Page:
Novel advancements in nanofabrication for photonic crystal applications
Author(s)Cheong, Lin Lee
Massachusetts Institute of Technology. Department of Electrical Engineering and Computer Science.
Henry I. Smith.
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The progress of large-area 2D- and 3D-photonic crystals (PCs) at optical and near infra-red frequencies has been limited by fabrication challenges. Periodic nanostructures must be patterned in high-index and crystalline material such as silicon over large areas (mm² to cm²) with reasonable throughput. These patterns also must be placed coherently over the entire area, and contain controlled defects. No single conventional nanoscale patterning technique is able to fulfil all of these requirements simultaneously. Pattern placement and throughput challenges for planar lithography can be addressed by combining spatial-phase-locked electron-beam lithography (SPLEBL) with lowenergy (sub-2keV) electrons. SPLEBL obtains feedback on the electron-beam position using a reference grid placed on top of the resist. Combining low-energy lithography with SPLEBL places strict requirements on the SPLEBL reference grid. A systematic investigation on a suitable grid material is carried out, and a self-assembled monolayers (SAMs) based grid is fabricated and characterized. Another method of fabricating large area planar PCs is through interference lithography (IL). The key challenge is the inability of IL to pattern defects or non-periodic structures and thermal scanning probe lithography (TSPL) is proposed as a complementary technique to IL. Integrating TSPL with IL requires capability to transfer TSPL-fabricated patterns into underlying material and is challenging due to the thermal-mechanical nature of TSPL. A robust pattern transfer process is designed and the effects of the lithography and etch processes on resolution and line-edge roughness is studied. The membrane-stacking approach, where large-area membranes are fabricated in parallel and then stacked to form a 3D-PC, was proposed as a more efficient method of fabricating 3D-photonic crystals (3D-PCs) compared to conventional fabrication methods. There exists a need to develop techniques capable of fabricating, transferring and assembling these membranes. In this thesis, a membrane-on-carrier (MOC) strategy based on the membrane-stacking approach is proposed. Membranes are fabricated and floated on liquid, and then transferred onto a temporary rigid carrier. The key challenge is in separating the membrane from the rigid carrier onto a receiving substrate. A dissolvable separation layer is introduced between the membrane and carrier, and two membranes are stacked on top of another as proof-of-concept. Finally, azimuthal alignment is incorporated into the process.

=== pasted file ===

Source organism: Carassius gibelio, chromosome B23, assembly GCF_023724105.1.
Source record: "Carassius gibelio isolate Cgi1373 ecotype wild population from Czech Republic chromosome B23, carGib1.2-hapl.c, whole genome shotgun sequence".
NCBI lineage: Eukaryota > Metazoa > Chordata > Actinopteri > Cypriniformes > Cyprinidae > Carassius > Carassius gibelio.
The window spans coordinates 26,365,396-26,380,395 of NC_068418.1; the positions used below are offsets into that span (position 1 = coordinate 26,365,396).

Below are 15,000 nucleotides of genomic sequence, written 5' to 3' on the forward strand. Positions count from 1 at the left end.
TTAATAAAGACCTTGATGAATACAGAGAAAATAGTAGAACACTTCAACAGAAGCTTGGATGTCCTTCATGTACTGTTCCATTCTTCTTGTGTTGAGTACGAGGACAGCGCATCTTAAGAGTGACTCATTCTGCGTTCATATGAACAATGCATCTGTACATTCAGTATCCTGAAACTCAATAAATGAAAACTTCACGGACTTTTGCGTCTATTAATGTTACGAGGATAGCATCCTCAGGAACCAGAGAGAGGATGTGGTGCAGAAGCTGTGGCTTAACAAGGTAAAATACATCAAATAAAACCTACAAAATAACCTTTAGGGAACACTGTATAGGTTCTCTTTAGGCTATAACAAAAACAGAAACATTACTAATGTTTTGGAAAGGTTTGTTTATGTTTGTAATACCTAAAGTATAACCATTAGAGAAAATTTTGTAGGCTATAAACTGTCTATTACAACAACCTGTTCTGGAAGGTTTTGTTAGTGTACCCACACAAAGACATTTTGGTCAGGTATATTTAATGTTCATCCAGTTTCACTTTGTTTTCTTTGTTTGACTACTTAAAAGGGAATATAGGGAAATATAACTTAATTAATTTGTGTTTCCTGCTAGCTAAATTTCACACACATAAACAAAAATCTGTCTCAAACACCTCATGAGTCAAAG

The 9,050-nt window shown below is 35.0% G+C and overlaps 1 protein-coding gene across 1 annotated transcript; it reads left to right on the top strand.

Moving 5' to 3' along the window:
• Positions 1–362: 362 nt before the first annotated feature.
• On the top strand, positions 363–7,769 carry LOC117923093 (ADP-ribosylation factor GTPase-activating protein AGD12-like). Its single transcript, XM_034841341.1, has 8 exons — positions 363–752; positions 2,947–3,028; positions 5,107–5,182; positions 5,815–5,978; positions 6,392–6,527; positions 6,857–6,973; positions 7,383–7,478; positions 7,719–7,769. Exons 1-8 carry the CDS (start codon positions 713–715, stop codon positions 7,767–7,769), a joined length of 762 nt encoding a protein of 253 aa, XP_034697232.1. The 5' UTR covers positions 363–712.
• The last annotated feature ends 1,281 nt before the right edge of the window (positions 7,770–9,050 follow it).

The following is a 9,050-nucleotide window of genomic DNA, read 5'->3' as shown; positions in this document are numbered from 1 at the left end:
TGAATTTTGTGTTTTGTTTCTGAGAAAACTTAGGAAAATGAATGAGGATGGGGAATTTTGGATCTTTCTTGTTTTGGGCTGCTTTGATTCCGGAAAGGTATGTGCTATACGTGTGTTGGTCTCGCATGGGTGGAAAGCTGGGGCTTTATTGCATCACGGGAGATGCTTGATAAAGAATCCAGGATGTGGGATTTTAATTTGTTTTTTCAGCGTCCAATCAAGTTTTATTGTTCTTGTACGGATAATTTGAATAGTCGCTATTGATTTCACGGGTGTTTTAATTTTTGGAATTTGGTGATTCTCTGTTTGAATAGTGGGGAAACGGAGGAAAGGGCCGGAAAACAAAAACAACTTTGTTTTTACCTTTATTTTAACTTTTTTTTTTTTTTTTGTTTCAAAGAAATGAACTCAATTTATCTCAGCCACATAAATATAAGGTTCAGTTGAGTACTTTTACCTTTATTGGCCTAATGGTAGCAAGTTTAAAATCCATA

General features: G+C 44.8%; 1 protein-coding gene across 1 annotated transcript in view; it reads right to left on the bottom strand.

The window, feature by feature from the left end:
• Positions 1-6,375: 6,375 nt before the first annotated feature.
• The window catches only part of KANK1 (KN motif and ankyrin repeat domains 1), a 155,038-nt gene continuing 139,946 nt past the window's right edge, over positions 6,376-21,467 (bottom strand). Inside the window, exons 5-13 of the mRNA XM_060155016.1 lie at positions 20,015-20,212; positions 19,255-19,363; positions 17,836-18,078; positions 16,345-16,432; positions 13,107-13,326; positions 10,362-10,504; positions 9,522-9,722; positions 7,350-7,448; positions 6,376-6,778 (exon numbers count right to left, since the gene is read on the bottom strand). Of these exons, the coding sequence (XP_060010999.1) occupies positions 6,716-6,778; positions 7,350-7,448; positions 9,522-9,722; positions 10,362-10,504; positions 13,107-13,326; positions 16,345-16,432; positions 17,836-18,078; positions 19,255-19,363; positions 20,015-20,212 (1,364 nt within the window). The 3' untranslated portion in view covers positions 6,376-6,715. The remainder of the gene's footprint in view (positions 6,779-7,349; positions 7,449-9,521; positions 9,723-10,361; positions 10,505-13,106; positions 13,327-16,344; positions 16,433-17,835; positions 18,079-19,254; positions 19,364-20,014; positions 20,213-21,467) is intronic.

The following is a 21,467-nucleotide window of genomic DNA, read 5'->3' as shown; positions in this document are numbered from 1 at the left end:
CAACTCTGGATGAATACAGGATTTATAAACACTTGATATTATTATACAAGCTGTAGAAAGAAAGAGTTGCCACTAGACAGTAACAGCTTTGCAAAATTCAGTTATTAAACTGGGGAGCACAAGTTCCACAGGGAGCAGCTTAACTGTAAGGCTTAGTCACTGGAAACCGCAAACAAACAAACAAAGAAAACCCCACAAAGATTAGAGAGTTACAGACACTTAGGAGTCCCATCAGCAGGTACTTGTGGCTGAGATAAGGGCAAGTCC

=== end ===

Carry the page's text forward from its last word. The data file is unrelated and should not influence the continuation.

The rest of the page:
Thesis (Ph. D.)--Massachusetts Institute of Technology, Department of Electrical Engineering and Computer Science, 2013.Cataloged from PDF version of thesis.Includes bibliographical references (pages 169-174).
DepartmentMassachusetts Institute of Technology. Department of Electrical Engineering and Computer Science.
Massachusetts Institute of Technology
Electrical Engineering and Computer Science.